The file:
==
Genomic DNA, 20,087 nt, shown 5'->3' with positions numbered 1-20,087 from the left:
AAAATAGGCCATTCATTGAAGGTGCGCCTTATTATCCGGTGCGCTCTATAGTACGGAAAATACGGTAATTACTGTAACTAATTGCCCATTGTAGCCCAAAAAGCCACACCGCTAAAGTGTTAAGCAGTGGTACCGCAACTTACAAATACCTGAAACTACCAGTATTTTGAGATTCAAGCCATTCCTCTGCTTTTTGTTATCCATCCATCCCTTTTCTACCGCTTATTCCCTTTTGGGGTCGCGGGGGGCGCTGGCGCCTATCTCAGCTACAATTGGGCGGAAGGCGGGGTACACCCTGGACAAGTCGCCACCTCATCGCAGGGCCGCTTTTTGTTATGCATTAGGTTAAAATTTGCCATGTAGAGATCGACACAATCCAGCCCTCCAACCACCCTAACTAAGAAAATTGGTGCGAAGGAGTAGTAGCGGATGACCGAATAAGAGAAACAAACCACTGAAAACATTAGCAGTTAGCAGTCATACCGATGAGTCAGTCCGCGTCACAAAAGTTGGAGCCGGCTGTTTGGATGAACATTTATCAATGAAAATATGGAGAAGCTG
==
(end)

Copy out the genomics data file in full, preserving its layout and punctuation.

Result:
Genomic DNA, 20,087 nt, shown 5'->3' with positions numbered 1-20,087 from the left:
AAAATAGGCCATTCATTGAAGGTGCGCCTTATTATCCGGTGCGCTCTATAGTACGGAAAATACGGTAATTACTGTAACTAATTGCCCATTGTAGCCCAAAAAGCCACACCGCTAAAGTGTTAAGCAGTGGTACCGCAACTTACAAATACCTGAAACTACCAGTATTTTGAGATTCAAGCCATTCCTCTGCTTTTTGTTATCCATCCATCCCTTTTCTACCGCTTATTCCCTTTTGGGGTCGCGGGGGGCGCTGGCGCCTATCTCAGCTACAATTGGGCGGAAGGCGGGGTACACCCTGGACAAGTCGCCACCTCATCGCAGGGCCGCTTTTTGTTATGCATTAGGTTAAAATTTGCCATGTAGAGATCGACACAATCCAGCCCTCCAACCACCCTAACTAAGAAAATTGGTGCGAAGGAGTAGTAGCGGATGACCGAATAAGAGAAACAAACCACTGAAAACATTAGCAGTTAGCAGTCATACCGATGAGTCAGTCCGCGTCACAAAAGTTGGAGCCGGCTGTTTGGATGAACATTTATCAATGAAAATATGGAGAAGCTG